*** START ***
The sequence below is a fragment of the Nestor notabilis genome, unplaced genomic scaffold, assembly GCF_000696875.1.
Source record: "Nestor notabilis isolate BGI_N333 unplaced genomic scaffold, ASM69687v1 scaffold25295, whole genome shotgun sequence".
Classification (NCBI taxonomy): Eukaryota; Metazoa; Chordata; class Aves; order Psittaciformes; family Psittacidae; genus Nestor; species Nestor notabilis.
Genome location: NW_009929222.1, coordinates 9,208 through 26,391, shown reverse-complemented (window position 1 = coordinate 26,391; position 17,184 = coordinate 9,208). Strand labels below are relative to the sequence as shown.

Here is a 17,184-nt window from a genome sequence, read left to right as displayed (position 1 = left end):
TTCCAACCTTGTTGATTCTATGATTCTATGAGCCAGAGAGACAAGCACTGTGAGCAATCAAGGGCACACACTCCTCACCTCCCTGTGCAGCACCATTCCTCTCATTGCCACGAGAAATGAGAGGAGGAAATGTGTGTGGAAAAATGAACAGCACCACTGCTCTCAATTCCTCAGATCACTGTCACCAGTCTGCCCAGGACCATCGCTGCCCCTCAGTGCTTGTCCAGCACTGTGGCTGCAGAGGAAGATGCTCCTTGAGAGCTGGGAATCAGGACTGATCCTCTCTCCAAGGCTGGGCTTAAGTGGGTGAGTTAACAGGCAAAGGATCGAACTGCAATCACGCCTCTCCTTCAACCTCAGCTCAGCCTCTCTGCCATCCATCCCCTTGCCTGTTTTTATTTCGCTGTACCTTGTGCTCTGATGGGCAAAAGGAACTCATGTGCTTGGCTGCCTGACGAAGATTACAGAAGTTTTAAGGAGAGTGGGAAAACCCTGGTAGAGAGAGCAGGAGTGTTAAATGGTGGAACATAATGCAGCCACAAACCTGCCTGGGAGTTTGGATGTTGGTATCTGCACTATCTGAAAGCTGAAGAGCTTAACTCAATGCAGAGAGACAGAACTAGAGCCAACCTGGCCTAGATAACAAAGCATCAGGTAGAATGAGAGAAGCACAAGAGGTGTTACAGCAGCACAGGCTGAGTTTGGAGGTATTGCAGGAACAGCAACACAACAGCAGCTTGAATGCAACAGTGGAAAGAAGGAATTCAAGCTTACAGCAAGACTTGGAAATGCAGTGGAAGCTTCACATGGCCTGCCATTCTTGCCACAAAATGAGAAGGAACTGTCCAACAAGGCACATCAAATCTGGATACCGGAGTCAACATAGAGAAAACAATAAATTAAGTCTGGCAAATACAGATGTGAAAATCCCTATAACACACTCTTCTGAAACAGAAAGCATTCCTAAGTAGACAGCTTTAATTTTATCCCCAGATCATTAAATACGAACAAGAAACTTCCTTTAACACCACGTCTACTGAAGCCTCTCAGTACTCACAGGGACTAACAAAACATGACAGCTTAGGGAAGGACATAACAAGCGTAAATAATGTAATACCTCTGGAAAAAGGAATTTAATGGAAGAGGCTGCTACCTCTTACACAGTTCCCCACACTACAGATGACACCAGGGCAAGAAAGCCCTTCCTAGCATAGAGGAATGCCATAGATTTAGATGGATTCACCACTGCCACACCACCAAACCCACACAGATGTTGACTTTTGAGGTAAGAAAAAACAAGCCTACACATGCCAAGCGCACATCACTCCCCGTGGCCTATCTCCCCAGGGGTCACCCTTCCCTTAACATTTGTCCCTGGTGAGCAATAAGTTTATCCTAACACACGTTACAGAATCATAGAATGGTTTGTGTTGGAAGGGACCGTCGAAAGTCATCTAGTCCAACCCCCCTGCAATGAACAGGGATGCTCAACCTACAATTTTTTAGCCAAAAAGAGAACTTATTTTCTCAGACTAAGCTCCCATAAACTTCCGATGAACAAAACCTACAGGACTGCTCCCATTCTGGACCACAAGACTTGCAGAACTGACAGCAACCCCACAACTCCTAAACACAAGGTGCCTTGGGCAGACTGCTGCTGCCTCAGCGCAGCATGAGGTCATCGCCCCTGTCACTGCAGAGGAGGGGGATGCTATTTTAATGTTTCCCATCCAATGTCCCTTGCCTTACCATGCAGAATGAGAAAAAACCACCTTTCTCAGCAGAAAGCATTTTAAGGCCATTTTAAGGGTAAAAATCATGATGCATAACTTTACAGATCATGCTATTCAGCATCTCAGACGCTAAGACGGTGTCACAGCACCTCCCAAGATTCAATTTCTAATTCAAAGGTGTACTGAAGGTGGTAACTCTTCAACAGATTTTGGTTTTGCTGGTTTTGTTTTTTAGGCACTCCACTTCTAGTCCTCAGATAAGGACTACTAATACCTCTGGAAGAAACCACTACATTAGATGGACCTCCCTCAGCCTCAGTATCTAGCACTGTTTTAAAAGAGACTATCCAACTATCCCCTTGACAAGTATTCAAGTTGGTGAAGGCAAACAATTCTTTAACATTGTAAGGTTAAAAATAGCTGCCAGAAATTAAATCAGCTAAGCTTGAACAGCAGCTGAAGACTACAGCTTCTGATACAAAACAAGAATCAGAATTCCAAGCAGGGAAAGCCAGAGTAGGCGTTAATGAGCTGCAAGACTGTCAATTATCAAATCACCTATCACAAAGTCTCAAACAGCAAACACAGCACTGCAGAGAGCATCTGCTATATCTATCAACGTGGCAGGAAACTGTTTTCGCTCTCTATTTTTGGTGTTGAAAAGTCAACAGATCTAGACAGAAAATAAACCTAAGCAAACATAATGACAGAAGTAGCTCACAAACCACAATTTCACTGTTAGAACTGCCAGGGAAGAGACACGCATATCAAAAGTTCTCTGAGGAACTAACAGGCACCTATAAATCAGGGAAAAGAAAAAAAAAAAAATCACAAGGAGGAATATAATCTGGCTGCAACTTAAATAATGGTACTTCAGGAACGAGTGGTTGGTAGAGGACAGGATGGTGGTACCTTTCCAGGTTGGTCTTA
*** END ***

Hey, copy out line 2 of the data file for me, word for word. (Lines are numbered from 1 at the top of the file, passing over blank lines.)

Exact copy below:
Source record: "Nestor notabilis isolate BGI_N333 unplaced genomic scaffold, ASM69687v1 scaffold25295, whole genome shotgun sequence".